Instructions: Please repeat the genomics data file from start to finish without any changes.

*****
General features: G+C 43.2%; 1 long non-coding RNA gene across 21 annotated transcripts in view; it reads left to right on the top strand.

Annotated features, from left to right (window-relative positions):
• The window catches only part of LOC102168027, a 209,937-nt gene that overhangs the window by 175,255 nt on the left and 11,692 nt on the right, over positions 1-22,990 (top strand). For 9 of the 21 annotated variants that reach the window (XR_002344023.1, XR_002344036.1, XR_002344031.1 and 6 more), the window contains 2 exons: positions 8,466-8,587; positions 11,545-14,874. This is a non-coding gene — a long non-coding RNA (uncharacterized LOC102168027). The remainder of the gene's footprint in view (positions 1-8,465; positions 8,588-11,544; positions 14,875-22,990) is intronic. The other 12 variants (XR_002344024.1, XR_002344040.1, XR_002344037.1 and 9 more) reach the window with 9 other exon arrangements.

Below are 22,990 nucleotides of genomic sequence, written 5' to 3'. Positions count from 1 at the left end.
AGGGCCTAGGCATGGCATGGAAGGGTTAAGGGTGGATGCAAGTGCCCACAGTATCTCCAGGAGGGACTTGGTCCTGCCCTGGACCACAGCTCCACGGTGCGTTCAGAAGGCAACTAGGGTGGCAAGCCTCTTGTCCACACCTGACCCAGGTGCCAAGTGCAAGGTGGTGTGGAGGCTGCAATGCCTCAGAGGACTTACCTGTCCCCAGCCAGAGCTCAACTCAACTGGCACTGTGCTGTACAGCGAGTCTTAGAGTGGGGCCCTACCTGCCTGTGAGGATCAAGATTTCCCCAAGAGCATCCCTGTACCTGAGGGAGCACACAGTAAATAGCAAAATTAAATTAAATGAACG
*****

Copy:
General features: G+C 43.2%; 1 long non-coding RNA gene across 21 annotated transcripts in view; it reads left to right on the top strand.

Annotated features, from left to right (window-relative positions):
• The window catches only part of LOC102168027, a 209,937-nt gene that overhangs the window by 175,255 nt on the left and 11,692 nt on the right, over positions 1-22,990 (top strand). For 9 of the 21 annotated variants that reach the window (XR_002344023.1, XR_002344036.1, XR_002344031.1 and 6 more), the window contains 2 exons: positions 8,466-8,587; positions 11,545-14,874. This is a non-coding gene — a long non-coding RNA (uncharacterized LOC102168027). The remainder of the gene's footprint in view (positions 1-8,465; positions 8,588-11,544; positions 14,875-22,990) is intronic. The other 12 variants (XR_002344024.1, XR_002344040.1, XR_002344037.1 and 9 more) reach the window with 9 other exon arrangements.

Below are 22,990 nucleotides of genomic sequence, written 5' to 3'. Positions count from 1 at the left end.
AGGGCCTAGGCATGGCATGGAAGGGTTAAGGGTGGATGCAAGTGCCCACAGTATCTCCAGGAGGGACTTGGTCCTGCCCTGGACCACAGCTCCACGGTGCGTTCAGAAGGCAACTAGGGTGGCAAGCCTCTTGTCCACACCTGACCCAGGTGCCAAGTGCAAGGTGGTGTGGAGGCTGCAATGCCTCAGAGGACTTACCTGTCCCCAGCCAGAGCTCAACTCAACTGGCACTGTGCTGTACAGCGAGTCTTAGAGTGGGGCCCTACCTGCCTGTGAGGATCAAGATTTCCCCAAGAGCATCCCTGTACCTGAGGGAGCACACAGTAAATAGCAAAATTAAATTAAATGAACG